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A 'Drug Free' New York? C'Mon Rudy!

By Adam J. Smith, Associate Director, DRCnet

It was a bitter cold New Year's Day in New York City, and Rudolph Giuliani, former US Attorney, had just taken the oath of office to officially begin his second, and by law his final term as mayor. His inaugural speech, delivered to a group of 5,000 shivering but loyal supporters, was vintage Rudy.

In it, Giuliani took much of the credit for the 30% reduction in crime during 1997. That the reduction in crime mirrored a stunning national trend, or that much of it can be explained by factors which are out of the control of politicians, were not mentioned. This came as no surprise, however, as Giuliani has amassed such a reputation for expansive self-evaluation that New York Magazine is currently running an ad campaign which describes their publication as "perhaps the only good thing in New York for which Rudy hasn't taken credit." (Last month a state court threw out Giuliani's lawsuit against the magazine for the unauthorized use of his name.)

But perhaps the statement which showed the greatest level of hubris (in New York we call it "chutzpa") was not one in which Giuliani took credit for something he had done, but one in which he anticipated credit for something he plans to do. Standing in his suit jacket on that bitterly cold podium, Rudy said (with a straight face, we're told) "Four years from now, when the next mayor of New York City stands here, I want the newspapers and magazines around the nation to be writing about how New York City led America to a Drug-Free America." As a first step toward his planned anointment as the St. Patrick of the Drug War, Giuliani plans to hire 1,600 additional cops.

To be sure, Rudy had been less than secretive since his reelection in November about his plans to focus on drugs in his second term. As a prelude, a police initiative had already been operating whose goal is to eliminate drug dealing from Washington Square Park, in the middle of Greenwich Village. Reporters from local papers who have visited the park have indicated that this effort isn't going very well, with "smoke" still being offered regularly to visitors in and around the famous site. But Giuliani has reiterated his determination to clear the park of dealers, going so far as to install surveillance cameras at various locations and instituting reverse stings, or "sell-and-busts" with undercover officers posing as dealers and arresting would-be buyers of nickel and dime bags.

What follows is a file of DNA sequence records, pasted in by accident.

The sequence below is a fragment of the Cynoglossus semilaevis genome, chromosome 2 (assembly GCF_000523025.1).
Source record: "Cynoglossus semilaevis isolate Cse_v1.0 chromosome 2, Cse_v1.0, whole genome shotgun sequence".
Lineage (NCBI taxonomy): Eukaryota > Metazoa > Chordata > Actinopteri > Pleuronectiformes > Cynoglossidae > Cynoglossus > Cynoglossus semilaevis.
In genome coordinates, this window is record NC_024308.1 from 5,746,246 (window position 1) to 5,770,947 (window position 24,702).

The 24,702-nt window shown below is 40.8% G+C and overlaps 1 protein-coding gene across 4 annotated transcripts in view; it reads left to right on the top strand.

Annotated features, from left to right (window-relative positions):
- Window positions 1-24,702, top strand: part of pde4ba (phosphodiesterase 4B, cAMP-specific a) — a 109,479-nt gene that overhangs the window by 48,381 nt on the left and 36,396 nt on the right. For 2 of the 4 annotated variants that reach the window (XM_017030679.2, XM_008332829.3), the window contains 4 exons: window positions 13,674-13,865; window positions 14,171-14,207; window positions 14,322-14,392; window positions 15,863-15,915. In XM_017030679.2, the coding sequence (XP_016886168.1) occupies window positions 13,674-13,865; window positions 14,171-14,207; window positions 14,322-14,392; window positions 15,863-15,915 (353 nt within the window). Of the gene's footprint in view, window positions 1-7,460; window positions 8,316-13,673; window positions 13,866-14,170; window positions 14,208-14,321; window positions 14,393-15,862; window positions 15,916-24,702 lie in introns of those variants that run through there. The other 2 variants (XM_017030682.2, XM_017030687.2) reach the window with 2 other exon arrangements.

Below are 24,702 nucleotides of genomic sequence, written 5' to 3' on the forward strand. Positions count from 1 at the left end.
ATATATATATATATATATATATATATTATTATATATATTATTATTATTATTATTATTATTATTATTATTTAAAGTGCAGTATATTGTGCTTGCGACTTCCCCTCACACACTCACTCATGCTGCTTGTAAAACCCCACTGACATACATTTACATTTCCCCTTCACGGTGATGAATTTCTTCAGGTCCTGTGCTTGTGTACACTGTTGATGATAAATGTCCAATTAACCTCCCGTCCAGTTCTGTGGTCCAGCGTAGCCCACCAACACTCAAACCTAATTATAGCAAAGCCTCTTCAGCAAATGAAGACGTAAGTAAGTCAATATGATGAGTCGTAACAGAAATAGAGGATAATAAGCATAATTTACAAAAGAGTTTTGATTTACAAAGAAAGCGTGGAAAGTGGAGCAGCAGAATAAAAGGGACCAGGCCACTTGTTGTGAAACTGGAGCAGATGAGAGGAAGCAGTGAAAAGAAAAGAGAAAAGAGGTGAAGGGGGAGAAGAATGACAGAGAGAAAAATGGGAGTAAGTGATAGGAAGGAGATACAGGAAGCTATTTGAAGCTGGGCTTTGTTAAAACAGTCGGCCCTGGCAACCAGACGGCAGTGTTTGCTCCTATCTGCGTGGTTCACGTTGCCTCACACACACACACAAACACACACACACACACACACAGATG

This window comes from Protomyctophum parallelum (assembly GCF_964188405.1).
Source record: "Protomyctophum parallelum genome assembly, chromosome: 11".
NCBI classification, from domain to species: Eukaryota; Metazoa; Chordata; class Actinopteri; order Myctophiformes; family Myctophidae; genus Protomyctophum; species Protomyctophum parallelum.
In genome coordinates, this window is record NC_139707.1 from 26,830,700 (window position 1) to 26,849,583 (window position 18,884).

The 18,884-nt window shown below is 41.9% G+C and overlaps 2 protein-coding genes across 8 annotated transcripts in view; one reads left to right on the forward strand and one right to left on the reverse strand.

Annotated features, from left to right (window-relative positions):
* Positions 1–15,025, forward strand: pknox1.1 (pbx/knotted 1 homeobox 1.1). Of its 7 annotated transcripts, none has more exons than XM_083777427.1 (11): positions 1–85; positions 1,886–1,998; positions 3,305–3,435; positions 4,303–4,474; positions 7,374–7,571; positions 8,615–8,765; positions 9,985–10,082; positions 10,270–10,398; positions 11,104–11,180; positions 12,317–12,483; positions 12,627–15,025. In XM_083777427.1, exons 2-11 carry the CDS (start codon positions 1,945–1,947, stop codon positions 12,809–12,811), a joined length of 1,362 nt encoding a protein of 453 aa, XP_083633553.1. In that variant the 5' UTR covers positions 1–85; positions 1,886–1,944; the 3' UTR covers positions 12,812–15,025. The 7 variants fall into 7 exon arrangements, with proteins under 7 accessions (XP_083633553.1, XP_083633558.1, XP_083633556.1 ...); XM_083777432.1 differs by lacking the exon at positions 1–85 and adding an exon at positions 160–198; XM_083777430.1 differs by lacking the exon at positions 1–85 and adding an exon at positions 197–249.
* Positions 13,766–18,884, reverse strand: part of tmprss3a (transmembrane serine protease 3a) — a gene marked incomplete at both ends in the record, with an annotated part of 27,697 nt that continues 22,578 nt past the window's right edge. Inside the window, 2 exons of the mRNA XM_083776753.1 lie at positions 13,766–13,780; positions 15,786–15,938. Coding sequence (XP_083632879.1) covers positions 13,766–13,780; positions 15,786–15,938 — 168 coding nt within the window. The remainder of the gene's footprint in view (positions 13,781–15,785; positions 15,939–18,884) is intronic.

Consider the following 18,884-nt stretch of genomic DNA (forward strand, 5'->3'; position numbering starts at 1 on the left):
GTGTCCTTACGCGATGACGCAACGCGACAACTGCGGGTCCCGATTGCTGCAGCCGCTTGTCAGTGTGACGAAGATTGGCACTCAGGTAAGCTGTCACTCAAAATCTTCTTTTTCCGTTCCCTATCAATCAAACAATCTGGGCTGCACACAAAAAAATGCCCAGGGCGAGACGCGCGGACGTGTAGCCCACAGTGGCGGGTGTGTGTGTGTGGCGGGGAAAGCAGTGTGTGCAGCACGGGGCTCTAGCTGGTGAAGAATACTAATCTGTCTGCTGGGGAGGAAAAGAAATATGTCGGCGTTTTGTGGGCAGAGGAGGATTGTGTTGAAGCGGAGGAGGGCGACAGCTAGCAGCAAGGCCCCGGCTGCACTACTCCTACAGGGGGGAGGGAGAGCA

The operation in the park, and the difficulties in making it work, only serve to illustrate the absurdity of a "drug-free" New York City, much less a drug-free America. Washington Square Park is two square blocks of relatively open real estate, with very few places for drug dealers to hide. The fact that intense focus on even this tiny area, out of a city of enormous geographical size and a population of around 8 million, cannot make the drugs disappear, ought to show Rudy that even he cannot make the Drug War work.

Rudolph Giuliani's hopes for receiving credit for leading all of America toward "drug-freeness" from his office in City Hall are an indication of his future plans. A rising star in the Republican Party despite their well-documented spats over such issues as his endorsement of Democrat Mario Cuomo in the New York's last gubernatorial race, Rudy has set his sights on national office. The buzz in New York political circles is that his next race will be for the governorship, with an eye toward the White House. That governorship is currently held by George Pataki, the man who defeated Mario Cuomo in a result which surprised many people, not least of whom, Rudolph Giuliani. Pataki is also said to be interested in a run for the White House.

But the question, albeit one which would have sounded ludicrous a very short time ago, is whether a staunch prohibitionist, one who continues to tout a law-enforcement approach to the drug problem, will even be electable by the time Rudy is ready to run for President. Judging by international events, and the rising movement for reform in America, the War, at least as Rudy knows it, could well be over by then. Or at least it should be seriously winding down. Where will Rudy and his sell-and-bust operations be then?

To be fair, Giuliani probably does not belong to the most vile class of drug warrior. He is, in the words of long-time reform activist Aaron Wilson, a "true believer." From all indications, Rudy honestly thinks that enough firepower, or surveillance, or prisons, can win the war. The question, then, is whether his enormous ego will prevent him from learning from his mistakes, and from the mistakes of others. Because if not, there is a good chance that he will make the error of trying to prove himself right at all costs-arresting and brutalizing thousands upon thousands of his own constituents in an attempt to beat them into submission. Such tactics, in arguably the most important city in the free world, could shine a huge spotlight on the inherent failure of Prohibition, and greatly hasten its demise. But perhaps this wouldn't hurt Rudy's chances for national office at all. Because if that happens, and the Drug War ends, he'll be totally justified in taking the credit.

Working to end drug war injustice

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